5 KPIs to Measure Thought Leadership

Changing the way your industry thinks is quite a lofty goal. But there’s a reason for sayings like, “If you shoot for the moon, you will land among the stars.” Goals to influence thought leadership are ambitious, but achievable—you just have to know how to measure them.

On the surface, thought leadership goals feel fluffy. How do you know if you are growing your reputation and if people in your industry are talking about you? As with all marketing goals, your thought leadership goals should be SMART (specific, measurable, attainable, relevant, time-based). By setting SMART goals, you ensure that you are able to quantify progress in your thought leadership.

Let’s discuss the KPIs that can help you track thought-leadership growth.

1. Traffic to Your Website

Website traffic is perhaps the most obvious KPI for measuring influence. The more you grow your reputation, the more people will begin to pay attention to you and your business, thus driving traffic to your website.

When measuring traffic, look at month-over-month growth. If you speak at or attend an event, make note of any spikes in the number of visitors you see during and after that event.

Also, pay close attention to your traffic sources. Where are the most visitors coming from, and why? As a thought leader, you may have a strong personal brand on social media. If so, it won’t be uncommon to see social media traffic making up a large portion of traffic to the website as you grow your influence.

If you notice certain sources or pages performing well on an ongoing basis, include additional tactics in your strategy to support that channel. Let the KPIs you are tracking dictate the strategies you try. For instance, an increase in traffic to your blog indicates that your audience looks for information—so be sure to create specific blog posts that cover exactly what you are trying to change in your industry.

2. Social Media Followers

These days, it’s not rare to hear about a beauty or fashion influencer on Instagram getting their own makeup or clothing line to be sold by a national retailer. Social media has taken the world by storm, making “normal” people influencers in specific industries.

You probably won’t wake up one day and see a huge spike in social media followers, but you should plan and set goals for incremental growth. If you notice one platform growing more quickly than others, put additional time and energy into the posts you are sharing. If one type of post resonates more with an audience than others, do more posts in that style.

3. Branded Queries

In a traditional inbound marketing plan, we usually focus on growing the number of non-branded keywords ranking for a website. The number of branded queries is also an important KPI to measure when it comes to thought leadership.

Branded queries are when people type something specifically related to you or your brand into Google (or another search engine). This could be your name, your organization’s name, or the unique influence on a topic you are trying to make. Branded queries indicate that people are talking about you.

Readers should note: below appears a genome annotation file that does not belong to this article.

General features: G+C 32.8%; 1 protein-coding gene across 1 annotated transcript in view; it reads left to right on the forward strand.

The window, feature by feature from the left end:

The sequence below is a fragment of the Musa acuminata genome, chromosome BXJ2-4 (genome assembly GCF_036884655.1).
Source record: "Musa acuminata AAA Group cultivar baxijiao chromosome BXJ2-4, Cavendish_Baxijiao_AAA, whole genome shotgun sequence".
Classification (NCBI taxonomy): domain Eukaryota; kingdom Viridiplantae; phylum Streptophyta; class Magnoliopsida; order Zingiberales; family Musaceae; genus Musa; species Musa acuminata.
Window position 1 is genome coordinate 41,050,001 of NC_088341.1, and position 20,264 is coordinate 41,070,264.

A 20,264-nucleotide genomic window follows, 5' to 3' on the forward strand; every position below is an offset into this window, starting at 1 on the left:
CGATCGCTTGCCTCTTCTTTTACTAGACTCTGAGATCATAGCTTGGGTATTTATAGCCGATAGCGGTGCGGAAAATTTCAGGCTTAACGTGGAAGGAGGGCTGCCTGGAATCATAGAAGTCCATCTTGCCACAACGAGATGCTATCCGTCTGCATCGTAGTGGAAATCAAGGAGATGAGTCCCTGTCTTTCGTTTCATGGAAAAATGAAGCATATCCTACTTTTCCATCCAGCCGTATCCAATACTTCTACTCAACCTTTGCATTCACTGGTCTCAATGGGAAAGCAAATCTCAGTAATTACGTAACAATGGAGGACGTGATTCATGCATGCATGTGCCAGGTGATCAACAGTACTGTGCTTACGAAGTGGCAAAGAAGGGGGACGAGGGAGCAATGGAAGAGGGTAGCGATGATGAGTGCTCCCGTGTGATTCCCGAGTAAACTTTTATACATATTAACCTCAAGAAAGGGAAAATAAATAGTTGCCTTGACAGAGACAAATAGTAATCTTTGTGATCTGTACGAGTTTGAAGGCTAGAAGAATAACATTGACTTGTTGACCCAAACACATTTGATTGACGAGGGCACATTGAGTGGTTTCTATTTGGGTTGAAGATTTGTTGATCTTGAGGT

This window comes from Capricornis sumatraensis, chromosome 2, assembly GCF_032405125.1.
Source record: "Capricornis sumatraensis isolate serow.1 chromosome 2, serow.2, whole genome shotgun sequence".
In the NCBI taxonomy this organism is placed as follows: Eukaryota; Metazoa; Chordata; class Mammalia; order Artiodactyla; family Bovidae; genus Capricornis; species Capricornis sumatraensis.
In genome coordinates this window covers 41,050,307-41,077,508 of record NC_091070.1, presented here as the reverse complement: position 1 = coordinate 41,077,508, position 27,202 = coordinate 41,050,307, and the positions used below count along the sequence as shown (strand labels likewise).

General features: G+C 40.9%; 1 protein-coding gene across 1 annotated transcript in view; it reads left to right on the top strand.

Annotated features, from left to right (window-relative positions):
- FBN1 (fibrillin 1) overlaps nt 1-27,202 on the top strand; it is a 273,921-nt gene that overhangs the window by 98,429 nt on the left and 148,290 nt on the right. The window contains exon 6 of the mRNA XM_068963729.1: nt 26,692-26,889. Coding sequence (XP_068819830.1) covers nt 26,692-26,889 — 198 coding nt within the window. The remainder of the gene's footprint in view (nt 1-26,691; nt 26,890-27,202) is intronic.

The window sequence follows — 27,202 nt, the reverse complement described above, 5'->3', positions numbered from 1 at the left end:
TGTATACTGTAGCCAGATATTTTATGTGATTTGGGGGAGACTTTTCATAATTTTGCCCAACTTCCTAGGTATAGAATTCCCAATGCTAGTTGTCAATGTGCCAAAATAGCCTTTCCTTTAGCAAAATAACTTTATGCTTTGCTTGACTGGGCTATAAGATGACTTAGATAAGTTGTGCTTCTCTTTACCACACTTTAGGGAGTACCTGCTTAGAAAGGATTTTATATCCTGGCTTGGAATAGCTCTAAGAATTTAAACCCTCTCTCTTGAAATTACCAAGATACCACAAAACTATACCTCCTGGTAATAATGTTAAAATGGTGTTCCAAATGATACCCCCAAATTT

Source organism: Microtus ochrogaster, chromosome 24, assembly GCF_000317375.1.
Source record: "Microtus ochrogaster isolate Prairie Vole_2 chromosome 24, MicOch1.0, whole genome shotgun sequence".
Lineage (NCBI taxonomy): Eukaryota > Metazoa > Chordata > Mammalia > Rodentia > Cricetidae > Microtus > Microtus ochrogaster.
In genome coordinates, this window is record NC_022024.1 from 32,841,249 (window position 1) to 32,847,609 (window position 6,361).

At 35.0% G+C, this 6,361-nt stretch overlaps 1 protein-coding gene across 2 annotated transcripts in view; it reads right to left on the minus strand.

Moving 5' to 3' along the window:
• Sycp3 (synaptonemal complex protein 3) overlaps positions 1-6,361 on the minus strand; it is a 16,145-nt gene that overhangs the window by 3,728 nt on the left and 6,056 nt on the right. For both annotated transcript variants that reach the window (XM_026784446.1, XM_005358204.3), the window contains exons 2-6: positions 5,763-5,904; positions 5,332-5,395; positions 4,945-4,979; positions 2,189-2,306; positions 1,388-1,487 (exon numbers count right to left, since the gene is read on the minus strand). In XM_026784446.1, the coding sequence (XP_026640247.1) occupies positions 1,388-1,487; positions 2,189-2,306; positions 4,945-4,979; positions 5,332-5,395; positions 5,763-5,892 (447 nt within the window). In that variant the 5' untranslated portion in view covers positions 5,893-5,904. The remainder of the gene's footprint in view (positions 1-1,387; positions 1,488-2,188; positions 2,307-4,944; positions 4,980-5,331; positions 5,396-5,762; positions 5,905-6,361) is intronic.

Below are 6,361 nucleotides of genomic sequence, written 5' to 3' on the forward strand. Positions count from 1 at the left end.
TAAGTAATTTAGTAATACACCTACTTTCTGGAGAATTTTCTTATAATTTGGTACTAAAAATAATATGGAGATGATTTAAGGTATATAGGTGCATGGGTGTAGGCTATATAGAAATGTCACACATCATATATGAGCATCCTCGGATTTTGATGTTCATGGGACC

4. Number of Backlinks

Related to referral website traffic, you will also want to closely measure the number of backlinks you have to your site. Backlinks are when another website has included a link to a page on your website somewhere on their website. Set a goal for how many backlinks you want to gain each month or quarter.

Not only do backlinks help your SEO efforts, but they also tell a larger audience who an authority is on a given subject. Backlinks are like the cool kid in high school that everyone wants to be friends with. If you’re friends with that person, you look cooler. Backlinks increase your website’s authority by affiliating it with other authoritative pages.

However, different from high school, sometimes the easiest way to grow the number of backlinks is to ask. Use tools like SEMrush to track who has mentioned your site but not linked to it. Send that website an email with a link to the page asking them to add your website link. More often than not, you’ll get a yes and earn another backlink.

5. Media Mentions

This metric is more of a public relations metric, but if growing thought leadership is a priority for your organization, pairing a PR strategy with your marketing plan is a good idea.

Set a goal for how many media mentions you want to gain over a certain period of time. As you grow your thought leadership, some mentions will happen naturally as more outlets want to cover your story, but it also helps to frequently pitch bylined articles and post to platforms like PR Newswire.

As with any marketing goals, your thought leadership goals should be reviewed regularly and your strategy tweaked based on what metrics you’re seeing. This will set you up for success in the long run and send you on your way to becoming an influential thought leader.

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